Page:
4 U.K. Economic Figures You Need to Be Aware Of

In today’s edition of Piponomics, we’ll take a look at the economic figures released from the U.K. this month in figuring out how the British pound might fare in the forex arena moving forward.

1. Growth

uk pound forexLet’s start off with the freshest piece of economic data from the United Kingdom: the preliminary GDP reading. Earlier this week, the U.K. printed a 0.5% growth figure for Q4 2014, short of the estimated 0.6% expansion and a few notches below the previous period’s 0.7% GDP figure.

Taking a look at the bigger picture, however, shows that the U.K. economy is actually performing better than the quarterly headline figures suggest. In fact, the country was able to post its strongest annual pace of growth since 2007, as the economy grew by 2.6% in 2014. U.K. Chancellor George Osborne even noted that this expansion was the fastest of any major economy.

2. Employment

Improvements in the U.K. labor sector have also been pretty impressive, as the economy added 29.7K jobs in December. This follows November’s 29.6K increase in hiring, upgraded from the initially reported 26.9K gain. With that, the U.K. jobless rate dropped from 6.0% to 5.8%, its lowest level in more than six years.

Apart from that, wage growth was also better than expected, with average hourly earnings climbing from an annualized 1.4% to 1.7% in November. This marks the third month in a row of wage inflation outpacing consumer inflation, indicating that developments in the employment sector would eventually translate to higher spending.

3. Consumer Spending

Speaking of consumer spending… The December retail sales data surprised to the upside with its 0.4% gain versus the estimated 0.6% drop. Components of the report revealed that a bulk of the increase was spurred by higher supermarket purchases and fuel sales. As it turns out, the Brits took advantage of the drop in oil prices to fill up their tanks and spend more on other items!

With that, the U.K. economy was able to chalk up three consecutive months of stronger than expected retail sales figures, as domestic demand has been responsible for shoring up growth in the past months. This is probably why the BOE and the U.K. government aren’t too concerned about falling price levels, as consumers are benefitting from their increased purchasing power.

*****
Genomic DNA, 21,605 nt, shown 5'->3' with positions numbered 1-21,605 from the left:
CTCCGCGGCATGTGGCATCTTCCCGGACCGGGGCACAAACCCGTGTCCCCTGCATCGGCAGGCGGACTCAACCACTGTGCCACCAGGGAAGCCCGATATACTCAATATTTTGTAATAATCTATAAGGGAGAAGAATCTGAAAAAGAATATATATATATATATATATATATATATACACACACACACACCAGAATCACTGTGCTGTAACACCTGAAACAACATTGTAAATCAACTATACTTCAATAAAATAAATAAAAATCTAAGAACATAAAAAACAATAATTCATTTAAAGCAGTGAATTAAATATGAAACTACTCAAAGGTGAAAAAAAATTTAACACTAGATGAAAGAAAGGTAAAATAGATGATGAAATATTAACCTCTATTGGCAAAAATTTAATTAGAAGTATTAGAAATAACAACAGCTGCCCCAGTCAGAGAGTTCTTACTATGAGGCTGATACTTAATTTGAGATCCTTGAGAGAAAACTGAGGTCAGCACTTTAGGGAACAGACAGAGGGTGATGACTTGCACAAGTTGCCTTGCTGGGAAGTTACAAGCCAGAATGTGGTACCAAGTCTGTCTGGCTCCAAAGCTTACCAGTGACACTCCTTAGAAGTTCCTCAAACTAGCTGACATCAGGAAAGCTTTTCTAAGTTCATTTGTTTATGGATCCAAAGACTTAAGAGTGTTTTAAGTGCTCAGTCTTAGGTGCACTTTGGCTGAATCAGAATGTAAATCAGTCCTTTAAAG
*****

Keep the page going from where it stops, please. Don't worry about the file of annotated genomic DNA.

4. Inflation

Weak inflation figures weren’t so much of a surprise for the U.K. this month, as all economies are on the same boat when it comes to feeling the impact of the oil price slump. For the month of December, headline CPI fell from 1.0% to 0.5%, its lowest level in nearly 15 years.

Although the downturn in price levels means that the BOE won’t be hiking interest rates anytime soon, record low inflation might actually be good for the U.K. economy since it could allow households to stretch their budgets further. Besides, the U.K. is in much better shape compared to other major economies so BOE policymakers aren’t too concerned about a potential deflationary spiral just yet.

Overall, it seems that all is well for the U.K. so far, but it remains to be seen whether or not the economy can stay ahead of the pack and sustain its pace of recovery. Even with falling inflationary pressures, spending and growth have stayed resilient for now while hiring improvements suggest that further progress can be seen. Do you think the British pound is in for a strong rebound because of this?

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    I think a very important factor has been ignored. It is the Tory. Tory
    is a lier. The unemployment rate means there is no recession at all
    while all the other figures show recession continues. It is because the
    economic figures are manually adjusted. I believe the figures are wrong particularly the umemployment rate, and hence, the ecomony is still weak and fragile. At least, it is too early to consider to Long GBP.

    • It is possible that governments don’t always put out the “real” numbers, but all we can control is whether we want to listen and act on their stats or not. Well, there is a another option of signup up with third-party, independent economic research firms…that’s if you’re willing to shell out a few $’s per month for the service.

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